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UFOs: Do You Want to Believe?

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“C’mon Man. I get the UFO question?” Blunt-talking presidential candidate Chris Christie seemed momentarily at a loss for words when he was asked about UFOs at a recent debate. The question seemed to come out of left field. Or perhaps, from out of this world. Although people laughed at the question, Americans should take it at least somewhat seriously.

Public opinion polls indicate that at least 40% of Americans believe that UFOs are extraterrestrial in origin. A recent congressional hearing on the subject featured controversial testimony from former military officials who believe the government is engaged in an elaborate cover-up. One even claimed that “non-human biologics” had been recovered from UFO crash sites.

What are Christians to make of such claims of close encounters? Personally, I don’t believe that alien life exists, on earth or anywhere. But, since the Bible doesn’t rule it out, an alien ship landing on the White House lawn wouldn’t shake my faith. Instead of theorizing about extraterrestrial life, I’m more interested in the human heart. Specifically, I want answers to these questions: What does our collective belief in extraterrestrials say about us, as people? Is it significant that (to borrow a phrase from the X-Files) so many Americans want to believe?

To help me grapple with these questions I picked up a book entitled How UFOs Conquered the World: The History of a Modern Myth. I learned that, although humans have long dreamt of aliens, the surge in UFO reports began in 1947. That timing seems significant.

In the aftermath of World War II, humanity teetered on the brink. Millions of soldiers and civilians lay dead. The Holocaust had decimated the Jewish people. Atomic bombs had unleashed unthinkable devastation on Japan. With a cold war underway between the United States and the Soviet Union, the entire planet seemed poised for a nuclear Armageddon. And through it all, God had seemed distant, even absent.

The planetary horrors had reignited the problem of evil. If God exists, and, if he is both good and powerful, then why didn’t he intervene? Some people could respond to this dilemma by arguing that God did not exist. Indeed, secularism was on the rise in the United States in the twentieth century. But in the face of extinction-level threats, maybe we have to believe…in something. Enter the Little Green Men.

Perhaps aliens scratch our itch for the transcendent. Could they be a gut-level response to the human need to react to both the wonder and the chaos of the world?

Perhaps aliens scratch our itch for the transcendent. Could they be a gut-level response to the human need to react to both the wonder and the chaos of the world? We simply need to believe. If we think that modern science has canceled God or that he’s somehow disqualified for inaction during World War II, then perhaps we can find a substitute.

As humans, we look at the marvels of creation and feel a sense of wonder. Breathtaking vistas continue to inspire awe and still beckon us to contemplate the meaning of life. We also look with sorrow at the chaos around us: wildfires out of control in Hawaii, a hurricane in California, and an unjust war grinding on in Ukraine.

Humans instinctively know that they need salvation. But in the modern world, this salvation has been secularized. We still look to the heavens, but not because we think we’ll find God. Instead, we look to the stars expecting extraterrestrials to rescue us from ourselves. We’ve embraced a Martian mysticism because we aren’t convinced that God exists.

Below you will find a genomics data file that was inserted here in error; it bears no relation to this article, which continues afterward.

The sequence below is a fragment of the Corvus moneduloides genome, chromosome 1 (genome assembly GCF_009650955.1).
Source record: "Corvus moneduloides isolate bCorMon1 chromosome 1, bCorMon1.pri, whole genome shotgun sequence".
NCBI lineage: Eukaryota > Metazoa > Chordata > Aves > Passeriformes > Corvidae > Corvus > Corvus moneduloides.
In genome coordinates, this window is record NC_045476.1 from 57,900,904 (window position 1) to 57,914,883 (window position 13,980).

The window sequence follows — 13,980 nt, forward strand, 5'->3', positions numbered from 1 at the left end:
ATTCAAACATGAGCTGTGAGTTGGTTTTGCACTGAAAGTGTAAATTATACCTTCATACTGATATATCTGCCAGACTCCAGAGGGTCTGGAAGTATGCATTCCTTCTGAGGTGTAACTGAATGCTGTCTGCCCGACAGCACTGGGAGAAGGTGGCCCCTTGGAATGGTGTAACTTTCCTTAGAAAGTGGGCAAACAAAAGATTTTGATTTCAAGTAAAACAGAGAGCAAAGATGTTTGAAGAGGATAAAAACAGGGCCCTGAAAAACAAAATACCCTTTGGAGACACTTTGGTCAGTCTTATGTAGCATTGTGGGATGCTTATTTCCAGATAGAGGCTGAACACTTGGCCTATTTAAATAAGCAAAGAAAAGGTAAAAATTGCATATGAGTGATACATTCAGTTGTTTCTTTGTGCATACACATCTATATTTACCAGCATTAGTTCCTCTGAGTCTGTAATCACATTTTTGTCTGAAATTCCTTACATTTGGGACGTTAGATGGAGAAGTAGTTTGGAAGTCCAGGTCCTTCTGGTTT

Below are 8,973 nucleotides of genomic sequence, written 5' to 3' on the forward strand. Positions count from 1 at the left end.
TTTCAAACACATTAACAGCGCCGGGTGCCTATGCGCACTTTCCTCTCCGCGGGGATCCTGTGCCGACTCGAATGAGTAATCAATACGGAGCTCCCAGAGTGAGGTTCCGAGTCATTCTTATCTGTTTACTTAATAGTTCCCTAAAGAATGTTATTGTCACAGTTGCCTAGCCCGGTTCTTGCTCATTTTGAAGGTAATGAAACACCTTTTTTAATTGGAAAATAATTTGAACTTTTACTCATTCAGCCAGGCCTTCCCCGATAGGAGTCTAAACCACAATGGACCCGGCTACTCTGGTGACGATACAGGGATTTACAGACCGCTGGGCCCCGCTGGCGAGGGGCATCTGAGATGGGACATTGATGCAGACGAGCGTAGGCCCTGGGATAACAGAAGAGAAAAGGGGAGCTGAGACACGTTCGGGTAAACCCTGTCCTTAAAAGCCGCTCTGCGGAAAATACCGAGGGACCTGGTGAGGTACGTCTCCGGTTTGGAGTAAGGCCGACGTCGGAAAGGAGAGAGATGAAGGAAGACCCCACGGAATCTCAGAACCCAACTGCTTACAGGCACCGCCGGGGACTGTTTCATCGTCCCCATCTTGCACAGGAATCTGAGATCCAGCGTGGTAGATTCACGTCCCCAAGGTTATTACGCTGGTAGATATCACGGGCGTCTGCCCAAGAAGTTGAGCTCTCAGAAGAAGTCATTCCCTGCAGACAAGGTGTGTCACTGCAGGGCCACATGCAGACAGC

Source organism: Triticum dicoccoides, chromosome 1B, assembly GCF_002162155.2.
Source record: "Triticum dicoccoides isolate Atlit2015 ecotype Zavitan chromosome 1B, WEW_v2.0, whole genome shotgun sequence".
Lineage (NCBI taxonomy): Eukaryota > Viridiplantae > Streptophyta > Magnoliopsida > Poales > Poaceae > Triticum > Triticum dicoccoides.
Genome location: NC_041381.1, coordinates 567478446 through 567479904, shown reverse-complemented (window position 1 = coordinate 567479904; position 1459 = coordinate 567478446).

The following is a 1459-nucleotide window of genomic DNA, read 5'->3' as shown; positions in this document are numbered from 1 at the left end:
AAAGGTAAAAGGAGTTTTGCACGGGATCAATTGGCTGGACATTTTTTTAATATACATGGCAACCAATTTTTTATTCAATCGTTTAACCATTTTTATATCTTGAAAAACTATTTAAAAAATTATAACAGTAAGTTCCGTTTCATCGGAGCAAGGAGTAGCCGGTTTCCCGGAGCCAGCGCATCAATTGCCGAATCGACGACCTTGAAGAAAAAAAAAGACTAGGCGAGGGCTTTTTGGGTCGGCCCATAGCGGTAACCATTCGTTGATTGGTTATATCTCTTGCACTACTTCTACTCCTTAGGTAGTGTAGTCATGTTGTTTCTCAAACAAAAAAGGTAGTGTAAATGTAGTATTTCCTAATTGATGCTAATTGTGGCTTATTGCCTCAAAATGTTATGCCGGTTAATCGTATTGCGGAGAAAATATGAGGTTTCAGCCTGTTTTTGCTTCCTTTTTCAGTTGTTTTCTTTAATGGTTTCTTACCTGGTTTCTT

As a Christian, I believe that the Bible tells a better story which fulfills our desire for flying saucers and little green men. I believe that the Creator has formed the cosmos for his glory (Genesis 1:1, Colossians 1:16). As J. H. Bavinck once wrote, “God has spoken. Everything else is just a response.” But in our response to God’s self-revelation, we oftentimes distort the truth.

Our fascination with UFOs must be filtered through the biblical story. When assessed against the plotline of the Bible, we discover that humans are understandably fearful about life in the modern world. We are right to search for salvation. We are so close to the truth when we assert that we need an outside rescuer. And we are looking in the right direction when we gaze hopefully towards the heavens.

But, like the builders at Babel, humans err when we think that salvation can be found in the stars rather than in the One who hung the stars in space. Instead, we must remember that God “is not far from each one of us” (Acts 17:27). He not only created the space-time universe, but he entered it, providing the outside rescue that we know we need. The Son of God came from the heavens to offer himself as a substitute on the cross. There, he offered humanity the cosmic rescue that we crave.

As a species, we want to believe. And, as Paul told a fearful, suicidal jailer, if we believe in the Lord Jesus, we will be saved (Acts 16:31). As a Christian, my hope does lie in the heavens. The truth is out there. We need to believe.

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Stephen Stallard

Stephen Stallard is the Assistant Professor of Pastoral Ministry at Western Seminary in Portland, Oregon. He served in NYC for eight years, where he planted a multicultural church. Stephen earned a PhD in Applied Theology from SEBTS. Trained as a missiologist, he enjoys exploring a rich diversity of cultures. Stephen is married to Sonya, the love of his life. They have four children: one girl and three boys. Stephen's hobby is making hot sauce.

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